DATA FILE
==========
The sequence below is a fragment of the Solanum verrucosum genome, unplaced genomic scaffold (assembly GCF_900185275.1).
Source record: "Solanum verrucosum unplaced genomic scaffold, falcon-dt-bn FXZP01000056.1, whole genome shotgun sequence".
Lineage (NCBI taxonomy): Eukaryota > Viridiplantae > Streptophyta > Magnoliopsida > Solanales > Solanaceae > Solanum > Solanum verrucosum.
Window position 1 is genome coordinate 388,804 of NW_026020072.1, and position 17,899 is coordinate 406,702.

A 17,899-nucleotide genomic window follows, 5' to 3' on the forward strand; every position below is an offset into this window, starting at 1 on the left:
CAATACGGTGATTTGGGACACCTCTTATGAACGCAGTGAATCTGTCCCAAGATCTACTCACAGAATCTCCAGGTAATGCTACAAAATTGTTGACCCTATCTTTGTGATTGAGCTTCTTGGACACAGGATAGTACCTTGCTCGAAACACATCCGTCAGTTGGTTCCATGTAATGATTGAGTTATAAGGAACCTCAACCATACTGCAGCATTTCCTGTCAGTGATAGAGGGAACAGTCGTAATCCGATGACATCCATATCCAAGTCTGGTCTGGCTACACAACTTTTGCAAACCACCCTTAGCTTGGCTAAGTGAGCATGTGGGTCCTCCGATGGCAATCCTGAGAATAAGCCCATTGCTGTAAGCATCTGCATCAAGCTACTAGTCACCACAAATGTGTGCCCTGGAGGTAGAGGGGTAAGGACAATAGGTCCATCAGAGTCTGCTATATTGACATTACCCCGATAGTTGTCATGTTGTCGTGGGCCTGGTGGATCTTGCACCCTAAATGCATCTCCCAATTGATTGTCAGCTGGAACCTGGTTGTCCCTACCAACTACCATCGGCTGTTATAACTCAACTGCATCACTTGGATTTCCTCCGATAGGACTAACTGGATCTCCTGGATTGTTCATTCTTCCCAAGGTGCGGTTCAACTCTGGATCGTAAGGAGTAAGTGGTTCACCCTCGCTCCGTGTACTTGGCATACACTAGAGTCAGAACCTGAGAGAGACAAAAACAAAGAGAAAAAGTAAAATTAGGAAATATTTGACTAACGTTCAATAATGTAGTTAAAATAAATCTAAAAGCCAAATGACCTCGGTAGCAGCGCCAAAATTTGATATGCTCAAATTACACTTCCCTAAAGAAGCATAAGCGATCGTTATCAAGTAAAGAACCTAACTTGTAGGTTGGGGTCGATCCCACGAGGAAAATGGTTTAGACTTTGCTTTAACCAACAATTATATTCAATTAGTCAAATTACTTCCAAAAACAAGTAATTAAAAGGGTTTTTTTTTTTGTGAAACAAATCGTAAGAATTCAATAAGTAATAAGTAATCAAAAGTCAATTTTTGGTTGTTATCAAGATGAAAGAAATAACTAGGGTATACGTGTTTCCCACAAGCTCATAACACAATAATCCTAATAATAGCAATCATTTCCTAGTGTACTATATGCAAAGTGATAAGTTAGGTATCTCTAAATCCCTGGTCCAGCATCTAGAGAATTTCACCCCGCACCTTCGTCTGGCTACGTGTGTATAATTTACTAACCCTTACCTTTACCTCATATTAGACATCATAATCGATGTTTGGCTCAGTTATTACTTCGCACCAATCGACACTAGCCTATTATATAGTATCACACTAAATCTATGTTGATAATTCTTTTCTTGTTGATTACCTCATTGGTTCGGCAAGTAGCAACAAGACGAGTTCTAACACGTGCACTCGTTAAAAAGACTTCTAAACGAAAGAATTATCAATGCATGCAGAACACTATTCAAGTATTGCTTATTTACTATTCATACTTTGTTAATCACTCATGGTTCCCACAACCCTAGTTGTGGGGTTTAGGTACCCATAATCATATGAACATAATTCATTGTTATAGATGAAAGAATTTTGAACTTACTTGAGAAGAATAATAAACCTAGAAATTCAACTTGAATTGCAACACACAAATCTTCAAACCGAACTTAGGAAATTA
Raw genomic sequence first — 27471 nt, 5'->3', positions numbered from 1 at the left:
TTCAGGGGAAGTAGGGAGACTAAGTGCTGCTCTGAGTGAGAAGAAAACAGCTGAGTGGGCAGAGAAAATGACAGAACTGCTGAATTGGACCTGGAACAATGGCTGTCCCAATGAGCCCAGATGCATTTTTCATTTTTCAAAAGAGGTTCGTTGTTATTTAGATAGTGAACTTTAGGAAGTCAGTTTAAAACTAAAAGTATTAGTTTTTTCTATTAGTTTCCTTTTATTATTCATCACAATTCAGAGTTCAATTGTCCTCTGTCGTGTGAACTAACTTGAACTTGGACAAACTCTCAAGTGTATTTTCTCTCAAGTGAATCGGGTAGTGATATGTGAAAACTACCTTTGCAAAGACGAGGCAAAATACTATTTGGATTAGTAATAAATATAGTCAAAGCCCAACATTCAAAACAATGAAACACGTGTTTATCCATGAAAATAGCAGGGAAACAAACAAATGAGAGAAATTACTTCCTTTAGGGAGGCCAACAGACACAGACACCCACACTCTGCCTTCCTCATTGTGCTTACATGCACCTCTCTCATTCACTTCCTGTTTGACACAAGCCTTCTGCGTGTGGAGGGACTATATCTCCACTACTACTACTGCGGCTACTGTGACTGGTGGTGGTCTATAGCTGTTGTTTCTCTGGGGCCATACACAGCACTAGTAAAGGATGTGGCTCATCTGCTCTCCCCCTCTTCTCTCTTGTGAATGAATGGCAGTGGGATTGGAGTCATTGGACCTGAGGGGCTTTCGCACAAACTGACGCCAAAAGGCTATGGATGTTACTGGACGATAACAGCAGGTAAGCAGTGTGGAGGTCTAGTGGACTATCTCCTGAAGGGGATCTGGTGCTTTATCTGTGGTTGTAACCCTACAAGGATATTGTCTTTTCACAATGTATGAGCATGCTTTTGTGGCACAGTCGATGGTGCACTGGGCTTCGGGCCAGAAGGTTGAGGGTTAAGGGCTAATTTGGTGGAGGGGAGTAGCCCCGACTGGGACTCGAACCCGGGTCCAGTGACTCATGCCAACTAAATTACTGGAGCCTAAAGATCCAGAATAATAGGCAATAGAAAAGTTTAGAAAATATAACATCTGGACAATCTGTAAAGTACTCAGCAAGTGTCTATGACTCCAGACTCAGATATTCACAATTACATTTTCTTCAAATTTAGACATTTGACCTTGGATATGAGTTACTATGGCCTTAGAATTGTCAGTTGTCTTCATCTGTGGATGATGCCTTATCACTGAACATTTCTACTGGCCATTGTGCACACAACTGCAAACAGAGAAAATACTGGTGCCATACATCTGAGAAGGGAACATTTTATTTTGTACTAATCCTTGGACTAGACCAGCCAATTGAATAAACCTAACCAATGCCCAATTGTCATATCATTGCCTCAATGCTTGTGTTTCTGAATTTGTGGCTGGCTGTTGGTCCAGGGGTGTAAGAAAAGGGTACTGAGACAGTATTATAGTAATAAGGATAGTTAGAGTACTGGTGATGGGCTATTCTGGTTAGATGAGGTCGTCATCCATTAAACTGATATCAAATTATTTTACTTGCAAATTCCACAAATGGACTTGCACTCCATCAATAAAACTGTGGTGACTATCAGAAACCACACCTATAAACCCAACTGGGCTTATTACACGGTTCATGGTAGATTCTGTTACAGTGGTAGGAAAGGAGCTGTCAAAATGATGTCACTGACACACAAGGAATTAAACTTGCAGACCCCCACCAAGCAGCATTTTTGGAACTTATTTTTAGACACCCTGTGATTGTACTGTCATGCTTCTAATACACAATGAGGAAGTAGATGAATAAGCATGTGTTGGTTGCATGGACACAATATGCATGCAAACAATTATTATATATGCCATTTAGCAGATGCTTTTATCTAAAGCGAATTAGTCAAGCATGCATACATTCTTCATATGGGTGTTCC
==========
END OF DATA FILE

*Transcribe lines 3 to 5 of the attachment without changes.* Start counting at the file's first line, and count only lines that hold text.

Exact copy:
Lineage (NCBI taxonomy): Eukaryota > Viridiplantae > Streptophyta > Magnoliopsida > Solanales > Solanaceae > Solanum > Solanum verrucosum.
Window position 1 is genome coordinate 388,804 of NW_026020072.1, and position 17,899 is coordinate 406,702.

A 17,899-nucleotide genomic window follows, 5' to 3' on the forward strand; every position below is an offset into this window, starting at 1 on the left: